Guest Column | August 1, 2018

4 Signs It's Time To Sell Your Product

By Jeff Kupietzky, PowerInbox

Consultative Selling Process

In the software startup arena, great companies are built upon great products. Without the strong foundation of a solid product that delivers on customers’ needs, any company will struggle to get out of its own way on the road to success, despite plentiful VC investment and a deep sales bench.

But for some companies that launch product is only the beginning, serving as a stepping stone to other innovations that could have only come about because of that initial offering. And sometimes, those new opportunities may even eclipse the original, leaving founders and company management wondering if it might be time to cut their “baby” loose to go off and grow up on its own.

That’s exactly what happened at PowerInbox earlier this year. After five years nurturing our flagship product, DynamicMail, we began to feel it was time to make a change. As a bellwether of the email marketing landscape, DynamicMail had enabled us to lay claim to a substantial market share, providing a valuable engagement solution for email marketers in publishing, retail, events, and other industries.

It also enabled us to learn just how valuable email would be, despite the meteoric rise of other platforms — especially social media. By providing a basis as a unique and unifying identifier for audience members across multiple channels, the email address — and the data gleaned from users — has proven to be perhaps the most valuable asset in the marketer’s toolbox.

Having determined this, we also confirmed there’s so much more we can do besides deliver bells and whistles. With new innovations in our product lineup, we felt it was time to let DynamicMail spread its wings. So, we divested our initial product to an extremely worthy suitor.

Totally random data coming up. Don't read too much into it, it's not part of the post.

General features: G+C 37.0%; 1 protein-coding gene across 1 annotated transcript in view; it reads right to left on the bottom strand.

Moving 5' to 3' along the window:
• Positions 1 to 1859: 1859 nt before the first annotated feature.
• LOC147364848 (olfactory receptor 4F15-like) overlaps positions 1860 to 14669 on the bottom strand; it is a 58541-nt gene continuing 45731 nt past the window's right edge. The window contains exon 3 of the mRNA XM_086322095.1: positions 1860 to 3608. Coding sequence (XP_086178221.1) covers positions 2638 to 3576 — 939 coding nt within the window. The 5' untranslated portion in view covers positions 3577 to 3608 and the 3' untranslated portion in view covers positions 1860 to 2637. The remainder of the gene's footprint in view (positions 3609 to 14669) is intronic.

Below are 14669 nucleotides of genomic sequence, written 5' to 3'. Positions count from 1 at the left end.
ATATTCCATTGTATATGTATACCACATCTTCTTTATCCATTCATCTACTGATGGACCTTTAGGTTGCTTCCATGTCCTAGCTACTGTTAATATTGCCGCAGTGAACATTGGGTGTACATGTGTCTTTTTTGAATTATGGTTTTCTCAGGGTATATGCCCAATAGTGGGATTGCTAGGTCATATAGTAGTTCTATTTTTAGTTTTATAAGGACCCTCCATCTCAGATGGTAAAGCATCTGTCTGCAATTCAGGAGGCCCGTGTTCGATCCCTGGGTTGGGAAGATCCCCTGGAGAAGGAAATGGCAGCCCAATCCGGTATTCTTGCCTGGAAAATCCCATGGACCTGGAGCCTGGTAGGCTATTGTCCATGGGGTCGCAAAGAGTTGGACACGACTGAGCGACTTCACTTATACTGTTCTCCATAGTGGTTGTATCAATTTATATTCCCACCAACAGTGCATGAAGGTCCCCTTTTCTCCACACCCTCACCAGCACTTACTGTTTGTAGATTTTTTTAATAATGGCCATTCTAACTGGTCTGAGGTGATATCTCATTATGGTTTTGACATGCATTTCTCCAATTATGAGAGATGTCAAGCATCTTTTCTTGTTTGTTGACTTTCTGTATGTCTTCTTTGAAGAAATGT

What helped us make the decision to part with our “baby?” These four signs made the choice clear.

  1. Someone else has more resources to help it reach its full potential. While DynamicMail had once formed the foundation of PowerInbox’s product strategy, the reality is our strategy had evolved. As we moved more heavily into the monetization space, it was clear that DynamicMail as a product served a different purpose. Optimove, with its focus on relationship nurturing, not only already possessed a compatible strategy, but also the resources to help DynamicMail reach its full potential. For us to retain it, wouldn’t have done the product justice.
  2. Other opportunities are larger. Our customers are at a critical juncture, scrambling to find new engagement and monetization options to overcome the void left by Facebook’s News Feed adjustments and trust issues. We have solutions that can deliver on that need, which right now is larger than the demand for email personalization among our customer base. And so, we’re focusing on those larger opportunities, and leaving DynamicMail in the very capable hands of Optimove where it’s a natural fit.
  3. We needed to focus. I’ve always believed the key to business success is to deliver on your customers’ needs. Period. And, when their needs change, it’s extremely difficult to satisfy those while still supporting original solutions with the same size staff. Put simply: our resources, our support, our innovation, and our strategy needed to tighten up. So we made the strategic decision to divest a completely successful and still quite viable product so that we could focus on our strategic growth plans.
  4. They asked. Just as we were busy figuring out how to make DynamicMail fit within our new market strategy, Optimove came forward and approached us with an offer. While I won’t say we hadn’t considered divestiture before this, it certainly solidified the viability of divestiture as an option. The knowledge another company could continue to foster DynamicMail’s growth and success made the decision easy. Optimove was willing and able — it was a perfect fit — so we made the deal.

Making the decision to sell off your foundation product is never easy, especially when it is still quite vibrant and successful. But it’s also extremely selfish and self-centered to hang onto a product you can no longer do justice or devote the resources it deserves simply because you’re afraid to let it go. Like all good “parents,” the measure of startup success in raising a “child” is building it up and knowing when to let go. It is perhaps only through letting go that your labor of love can reach its full potential.

About The Author

Jeff Kupietzky is of PowerInbox.